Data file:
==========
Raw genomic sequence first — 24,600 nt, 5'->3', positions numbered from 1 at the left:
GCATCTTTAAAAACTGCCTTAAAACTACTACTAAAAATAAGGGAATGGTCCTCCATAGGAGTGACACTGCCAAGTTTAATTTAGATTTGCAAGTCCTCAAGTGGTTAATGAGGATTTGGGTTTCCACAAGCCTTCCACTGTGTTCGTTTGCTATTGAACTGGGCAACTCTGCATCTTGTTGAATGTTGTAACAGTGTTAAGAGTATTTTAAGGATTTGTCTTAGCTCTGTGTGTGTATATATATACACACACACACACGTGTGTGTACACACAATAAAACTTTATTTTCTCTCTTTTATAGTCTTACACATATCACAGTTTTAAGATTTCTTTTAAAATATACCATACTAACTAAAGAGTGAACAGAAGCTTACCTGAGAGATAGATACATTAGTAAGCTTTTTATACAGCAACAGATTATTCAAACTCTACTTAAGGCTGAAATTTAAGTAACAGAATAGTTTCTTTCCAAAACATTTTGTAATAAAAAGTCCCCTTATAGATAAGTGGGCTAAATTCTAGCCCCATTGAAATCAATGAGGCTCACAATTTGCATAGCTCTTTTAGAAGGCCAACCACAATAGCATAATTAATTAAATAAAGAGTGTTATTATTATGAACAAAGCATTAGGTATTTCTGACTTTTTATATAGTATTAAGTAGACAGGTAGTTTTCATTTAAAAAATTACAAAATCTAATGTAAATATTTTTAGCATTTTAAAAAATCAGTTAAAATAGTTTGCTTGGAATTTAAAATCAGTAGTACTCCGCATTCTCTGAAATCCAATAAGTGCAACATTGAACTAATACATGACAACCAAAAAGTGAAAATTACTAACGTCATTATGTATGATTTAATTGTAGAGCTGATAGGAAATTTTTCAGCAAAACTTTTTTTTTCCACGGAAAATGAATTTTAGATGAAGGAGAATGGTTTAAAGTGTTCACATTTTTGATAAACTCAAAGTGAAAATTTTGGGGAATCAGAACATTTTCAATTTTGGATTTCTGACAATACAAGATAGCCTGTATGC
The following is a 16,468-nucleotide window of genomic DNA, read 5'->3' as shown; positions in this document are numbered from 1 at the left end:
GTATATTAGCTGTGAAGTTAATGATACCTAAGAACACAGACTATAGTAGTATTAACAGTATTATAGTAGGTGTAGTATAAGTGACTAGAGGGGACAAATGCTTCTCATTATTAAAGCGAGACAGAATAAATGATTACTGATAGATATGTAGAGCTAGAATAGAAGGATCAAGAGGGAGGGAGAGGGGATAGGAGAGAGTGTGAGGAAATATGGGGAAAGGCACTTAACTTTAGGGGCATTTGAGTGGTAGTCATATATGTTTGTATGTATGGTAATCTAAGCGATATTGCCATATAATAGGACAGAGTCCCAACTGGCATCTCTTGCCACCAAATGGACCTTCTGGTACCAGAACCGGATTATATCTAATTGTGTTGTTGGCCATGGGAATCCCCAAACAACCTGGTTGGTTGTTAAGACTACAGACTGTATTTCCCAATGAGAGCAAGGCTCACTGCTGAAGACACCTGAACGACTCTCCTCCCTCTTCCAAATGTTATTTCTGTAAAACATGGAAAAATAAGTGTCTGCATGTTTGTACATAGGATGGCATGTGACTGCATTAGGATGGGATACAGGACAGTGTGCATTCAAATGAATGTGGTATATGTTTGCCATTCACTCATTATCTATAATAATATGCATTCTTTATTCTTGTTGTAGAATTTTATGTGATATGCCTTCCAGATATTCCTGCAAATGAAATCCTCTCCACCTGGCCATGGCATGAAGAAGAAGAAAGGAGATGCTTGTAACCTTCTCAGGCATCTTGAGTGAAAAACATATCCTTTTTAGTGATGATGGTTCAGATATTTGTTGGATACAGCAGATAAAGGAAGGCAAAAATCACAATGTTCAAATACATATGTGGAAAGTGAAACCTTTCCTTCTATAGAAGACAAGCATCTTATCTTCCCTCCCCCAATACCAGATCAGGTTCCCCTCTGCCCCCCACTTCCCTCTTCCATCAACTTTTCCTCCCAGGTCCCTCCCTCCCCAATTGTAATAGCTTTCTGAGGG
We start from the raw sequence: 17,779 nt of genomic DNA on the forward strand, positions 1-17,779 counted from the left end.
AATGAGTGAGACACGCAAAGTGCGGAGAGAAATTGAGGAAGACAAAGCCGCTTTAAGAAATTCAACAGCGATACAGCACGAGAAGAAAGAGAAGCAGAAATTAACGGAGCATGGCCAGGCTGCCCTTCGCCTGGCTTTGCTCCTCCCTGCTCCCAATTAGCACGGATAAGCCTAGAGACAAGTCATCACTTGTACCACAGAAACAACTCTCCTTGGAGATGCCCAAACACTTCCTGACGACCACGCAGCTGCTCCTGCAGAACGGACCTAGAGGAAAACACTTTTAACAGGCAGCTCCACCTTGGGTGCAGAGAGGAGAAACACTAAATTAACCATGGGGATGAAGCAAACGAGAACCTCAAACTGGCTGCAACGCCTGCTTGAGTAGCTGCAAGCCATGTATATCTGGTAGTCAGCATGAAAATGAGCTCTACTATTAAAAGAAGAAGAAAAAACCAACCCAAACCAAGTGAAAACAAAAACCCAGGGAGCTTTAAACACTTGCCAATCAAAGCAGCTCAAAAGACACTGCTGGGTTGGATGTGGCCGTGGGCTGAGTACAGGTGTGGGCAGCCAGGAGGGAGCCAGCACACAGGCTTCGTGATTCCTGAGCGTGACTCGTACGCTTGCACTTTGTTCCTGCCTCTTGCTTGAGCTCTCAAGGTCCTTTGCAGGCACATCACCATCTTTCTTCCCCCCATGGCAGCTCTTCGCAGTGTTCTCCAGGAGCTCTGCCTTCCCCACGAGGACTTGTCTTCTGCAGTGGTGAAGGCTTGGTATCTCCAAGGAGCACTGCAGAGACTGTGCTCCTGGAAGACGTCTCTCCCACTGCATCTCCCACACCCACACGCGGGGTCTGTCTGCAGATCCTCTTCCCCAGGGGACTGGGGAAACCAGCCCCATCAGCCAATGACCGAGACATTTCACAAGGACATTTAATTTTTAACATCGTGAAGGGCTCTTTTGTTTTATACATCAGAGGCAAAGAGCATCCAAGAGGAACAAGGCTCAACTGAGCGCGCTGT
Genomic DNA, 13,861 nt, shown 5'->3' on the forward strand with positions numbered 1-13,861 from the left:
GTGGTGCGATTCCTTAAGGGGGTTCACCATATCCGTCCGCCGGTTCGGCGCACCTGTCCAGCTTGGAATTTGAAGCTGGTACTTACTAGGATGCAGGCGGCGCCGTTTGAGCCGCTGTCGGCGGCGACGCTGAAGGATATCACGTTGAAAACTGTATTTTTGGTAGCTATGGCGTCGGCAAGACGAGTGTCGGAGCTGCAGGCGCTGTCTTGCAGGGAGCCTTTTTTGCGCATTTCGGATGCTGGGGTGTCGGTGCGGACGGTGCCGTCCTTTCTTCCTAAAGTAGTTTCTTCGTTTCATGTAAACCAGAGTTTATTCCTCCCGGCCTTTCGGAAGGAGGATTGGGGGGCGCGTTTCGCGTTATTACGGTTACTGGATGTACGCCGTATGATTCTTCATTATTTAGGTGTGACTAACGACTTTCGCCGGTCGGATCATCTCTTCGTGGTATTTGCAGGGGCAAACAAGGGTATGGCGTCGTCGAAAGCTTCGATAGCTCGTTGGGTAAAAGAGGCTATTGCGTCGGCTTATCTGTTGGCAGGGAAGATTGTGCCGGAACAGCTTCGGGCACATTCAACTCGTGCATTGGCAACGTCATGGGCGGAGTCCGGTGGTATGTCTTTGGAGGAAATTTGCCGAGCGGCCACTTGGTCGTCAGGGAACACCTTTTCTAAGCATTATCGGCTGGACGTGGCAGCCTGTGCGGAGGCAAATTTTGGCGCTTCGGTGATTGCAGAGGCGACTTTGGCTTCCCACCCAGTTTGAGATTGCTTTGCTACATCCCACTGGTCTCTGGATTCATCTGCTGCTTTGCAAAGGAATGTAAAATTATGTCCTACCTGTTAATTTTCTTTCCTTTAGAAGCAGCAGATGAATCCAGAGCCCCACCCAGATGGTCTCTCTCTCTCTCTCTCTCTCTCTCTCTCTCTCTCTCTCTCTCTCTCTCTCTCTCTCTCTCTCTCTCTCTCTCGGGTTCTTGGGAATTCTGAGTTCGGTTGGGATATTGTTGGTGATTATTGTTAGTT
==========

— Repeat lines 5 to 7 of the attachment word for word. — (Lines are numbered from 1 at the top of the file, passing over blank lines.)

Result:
We start from the raw sequence: 17,779 nt of genomic DNA on the forward strand, positions 1-17,779 counted from the left end.
AATGAGTGAGACACGCAAAGTGCGGAGAGAAATTGAGGAAGACAAAGCCGCTTTAAGAAATTCAACAGCGATACAGCACGAGAAGAAAGAGAAGCAGAAATTAACGGAGCATGGCCAGGCTGCCCTTCGCCTGGCTTTGCTCCTCCCTGCTCCCAATTAGCACGGATAAGCCTAGAGACAAGTCATCACTTGTACCACAGAAACAACTCTCCTTGGAGATGCCCAAACACTTCCTGACGACCACGCAGCTGCTCCTGCAGAACGGACCTAGAGGAAAACACTTTTAACAGGCAGCTCCACCTTGGGTGCAGAGAGGAGAAACACTAAATTAACCATGGGGATGAAGCAAACGAGAACCTCAAACTGGCTGCAACGCCTGCTTGAGTAGCTGCAAGCCATGTATATCTGGTAGTCAGCATGAAAATGAGCTCTACTATTAAAAGAAGAAGAAAAAACCAACCCAAACCAAGTGAAAACAAAAACCCAGGGAGCTTTAAACACTTGCCAATCAAAGCAGCTCAAAAGACACTGCTGGGTTGGATGTGGCCGTGGGCTGAGTACAGGTGTGGGCAGCCAGGAGGGAGCCAGCACACAGGCTTCGTGATTCCTGAGCGTGACTCGTACGCTTGCACTTTGTTCCTGCCTCTTGCTTGAGCTCTCAAGGTCCTTTGCAGGCACATCACCATCTTTCTTCCCCCCATGGCAGCTCTTCGCAGTGTTCTCCAGGAGCTCTGCCTTCCCCACGAGGACTTGTCTTCTGCAGTGGTGAAGGCTTGGTATCTCCAAGGAGCACTGCAGAGACTGTGCTCCTGGAAGACGTCTCTCCCACTGCATCTCCCACACCCACACGCGGGGTCTGTCTGCAGATCCTCTTCCCCAGGGGACTGGGGAAACCAGCCCCATCAGCCAATGACCGAGACATTTCACAAGGACATTTAATTTTTAACATCGTGAAGGGCTCTTTTGTTTTATACATCAGAGGCAAAGAGCATCCAAGAGGAACAAGGCTCAACTGAGCGCGCTGT
Genomic DNA, 13,861 nt, shown 5'->3' on the forward strand with positions numbered 1-13,861 from the left: